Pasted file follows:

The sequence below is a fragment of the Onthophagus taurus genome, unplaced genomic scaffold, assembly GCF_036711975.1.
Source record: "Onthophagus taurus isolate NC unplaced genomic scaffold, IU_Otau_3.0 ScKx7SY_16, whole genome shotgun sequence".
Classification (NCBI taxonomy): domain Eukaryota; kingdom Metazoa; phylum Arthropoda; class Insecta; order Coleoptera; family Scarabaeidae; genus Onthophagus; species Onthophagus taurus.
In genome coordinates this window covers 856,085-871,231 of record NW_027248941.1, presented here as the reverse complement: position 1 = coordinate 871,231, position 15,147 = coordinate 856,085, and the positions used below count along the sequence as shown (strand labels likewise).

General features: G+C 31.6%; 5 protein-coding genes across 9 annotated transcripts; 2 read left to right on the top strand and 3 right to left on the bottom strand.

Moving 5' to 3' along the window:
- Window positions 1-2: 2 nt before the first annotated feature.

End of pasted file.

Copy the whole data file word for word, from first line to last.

The sequence below is a fragment of the Onthophagus taurus genome, unplaced genomic scaffold, assembly GCF_036711975.1.
Source record: "Onthophagus taurus isolate NC unplaced genomic scaffold, IU_Otau_3.0 ScKx7SY_16, whole genome shotgun sequence".
Classification (NCBI taxonomy): domain Eukaryota; kingdom Metazoa; phylum Arthropoda; class Insecta; order Coleoptera; family Scarabaeidae; genus Onthophagus; species Onthophagus taurus.
In genome coordinates this window covers 856,085-871,231 of record NW_027248941.1, presented here as the reverse complement: position 1 = coordinate 871,231, position 15,147 = coordinate 856,085, and the positions used below count along the sequence as shown (strand labels likewise).

General features: G+C 31.6%; 5 protein-coding genes across 9 annotated transcripts; 2 read left to right on the top strand and 3 right to left on the bottom strand.

Moving 5' to 3' along the window:
- Window positions 1-2: 2 nt before the first annotated feature.